There will be no Italexit

The victory of the "centre-right", as Italian politicians underline to avoid any verbal "extremism", will probably be just one more alternation without major consequences.

NewsEditor
NewsEditor
29 September 2022 Thursday 17:30
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There will be no Italexit

The victory of the "centre-right", as Italian politicians underline to avoid any verbal "extremism", will probably be just one more alternation without major consequences. The turmoil of Italian politics and economic stagnation are not from now, but from the last three decades, contrasting with the more than forty years of political stability and growth since the establishment of the Italian Republic at the end of World War II.

In the first edition of my textbook Politics in Europe (Ariel/Routledge/Laterza), the author of the chapter on Italy, Gianfranco Pasquino, characterized the postwar period as one of unstable governments, but enduring coalitions, presidents of the Council of repeated Ministers and stagnant public policies. The governments had lasted a year on average, but they were always formed around Christian-democracy; among the presidents of the Council there were De Gasperi eight times, Andreotti seven, Fanfani six... and public policies were generally centrist.

In contrast, after the cold war and the dissolution of both the Christian Democracy and the Communist Party, there have been sustained attempts to force changes in government through political polarization. The results have been, paraphrasing Pasquino: somewhat less unstable governments (with an average of 18 months); changing coalitions with eight alternations; repeated presidents of the Council (Berlusconi four times, Prodi twice...); and public policies also stalled, despite the alternations of government, because now they largely depend on the European Union. In other words, more political anger and not better governance.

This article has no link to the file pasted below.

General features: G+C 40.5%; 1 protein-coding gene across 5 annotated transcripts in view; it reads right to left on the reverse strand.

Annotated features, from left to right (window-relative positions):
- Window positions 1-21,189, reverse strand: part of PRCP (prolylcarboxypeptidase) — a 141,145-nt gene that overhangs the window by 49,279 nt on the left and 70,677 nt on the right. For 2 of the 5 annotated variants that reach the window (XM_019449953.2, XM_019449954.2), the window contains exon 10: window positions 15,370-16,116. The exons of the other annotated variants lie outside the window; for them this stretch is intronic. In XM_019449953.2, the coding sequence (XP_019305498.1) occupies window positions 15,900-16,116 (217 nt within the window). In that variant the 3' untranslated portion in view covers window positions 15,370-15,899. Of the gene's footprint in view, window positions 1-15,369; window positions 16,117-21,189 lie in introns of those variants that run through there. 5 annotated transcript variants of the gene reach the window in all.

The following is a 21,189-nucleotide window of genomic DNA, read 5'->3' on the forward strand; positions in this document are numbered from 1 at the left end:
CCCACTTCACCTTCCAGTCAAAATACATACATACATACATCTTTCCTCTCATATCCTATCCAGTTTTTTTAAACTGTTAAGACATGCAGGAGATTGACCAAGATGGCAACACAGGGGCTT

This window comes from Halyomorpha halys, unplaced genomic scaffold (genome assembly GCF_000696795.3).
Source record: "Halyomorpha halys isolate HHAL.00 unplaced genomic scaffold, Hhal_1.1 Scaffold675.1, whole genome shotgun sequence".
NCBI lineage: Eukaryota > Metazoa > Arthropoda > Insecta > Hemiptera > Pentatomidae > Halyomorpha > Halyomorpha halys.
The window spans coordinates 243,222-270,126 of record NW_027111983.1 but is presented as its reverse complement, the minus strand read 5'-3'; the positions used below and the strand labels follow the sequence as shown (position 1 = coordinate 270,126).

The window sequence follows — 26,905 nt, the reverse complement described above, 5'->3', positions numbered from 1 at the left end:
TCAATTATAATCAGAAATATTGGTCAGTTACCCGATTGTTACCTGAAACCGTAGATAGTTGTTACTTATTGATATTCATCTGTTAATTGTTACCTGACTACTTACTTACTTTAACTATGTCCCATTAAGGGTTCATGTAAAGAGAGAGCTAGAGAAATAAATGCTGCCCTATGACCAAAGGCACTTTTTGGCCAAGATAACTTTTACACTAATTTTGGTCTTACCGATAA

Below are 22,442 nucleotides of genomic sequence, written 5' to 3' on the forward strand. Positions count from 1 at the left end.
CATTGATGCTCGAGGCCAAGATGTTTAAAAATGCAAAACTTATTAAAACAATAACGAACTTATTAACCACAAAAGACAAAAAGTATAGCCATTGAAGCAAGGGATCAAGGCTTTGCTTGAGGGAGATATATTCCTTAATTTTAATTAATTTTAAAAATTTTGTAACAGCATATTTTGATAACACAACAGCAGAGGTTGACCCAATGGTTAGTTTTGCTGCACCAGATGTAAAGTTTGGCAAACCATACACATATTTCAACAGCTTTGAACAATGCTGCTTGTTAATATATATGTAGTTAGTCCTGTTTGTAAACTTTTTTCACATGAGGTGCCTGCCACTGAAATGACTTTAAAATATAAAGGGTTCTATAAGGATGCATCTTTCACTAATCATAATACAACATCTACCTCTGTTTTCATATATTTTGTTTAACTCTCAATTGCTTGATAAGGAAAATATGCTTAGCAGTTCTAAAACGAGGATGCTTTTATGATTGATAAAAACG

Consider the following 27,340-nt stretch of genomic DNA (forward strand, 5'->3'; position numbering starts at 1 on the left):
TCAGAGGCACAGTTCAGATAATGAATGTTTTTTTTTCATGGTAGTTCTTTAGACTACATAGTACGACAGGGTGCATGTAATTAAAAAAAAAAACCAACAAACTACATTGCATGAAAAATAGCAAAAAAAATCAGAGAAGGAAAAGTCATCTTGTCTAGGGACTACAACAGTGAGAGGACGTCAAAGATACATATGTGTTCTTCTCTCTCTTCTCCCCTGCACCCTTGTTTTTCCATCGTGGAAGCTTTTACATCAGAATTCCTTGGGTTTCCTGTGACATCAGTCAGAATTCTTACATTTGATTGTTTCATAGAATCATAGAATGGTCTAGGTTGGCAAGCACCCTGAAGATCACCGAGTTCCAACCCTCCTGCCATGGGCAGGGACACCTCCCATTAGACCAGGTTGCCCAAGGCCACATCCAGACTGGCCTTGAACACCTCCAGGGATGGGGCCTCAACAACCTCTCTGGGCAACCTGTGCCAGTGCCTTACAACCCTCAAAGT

From this perspective, the emphasis on the fascist precedents of Brothers of Italy is largely biased. In the early 1990s, the Social Movement with fascist roots also experienced perestroika. He first formed the National Alliance, whose leader, Gianfranco Finni, condemned fascism as "absolute evil," won the popular vote in the South, merged with Berlusconi's party, and from which a small group emerged to form the Brothers of Italy. .

Excommunicating Giorgia Meloni for a genealogy of fascist origin is as unfocused as it would be, for example, accusing the former president of the Council Massimo D'Alema, at that time leader of the Party of Italian Communists, of being the executor of Stalinism. While D'Alema further evolved and became Vice President of the Socialist International, Italy's Brothers is now a member of the European Conservative Group (founded by the British Tories), a less anti-EU lineup than the Identity Group which includes the League. Italian, the French Le Pen and the Alternative for Germany.

Like all its European partners, Brothers of Italy has relegated its previous rhetoric against the EU and the euro. A key moment was the referendum called by the Greek left-wing government for Grexit, in which the “yes” victory was immediately annulled by the prime minister, in panic at the likely consequences. Subsequently, Brexit has confirmed the disaster of such a decision. One of the little parties that appeared in these elections is called Italexit. But those who can now form a government have learned their lesson.

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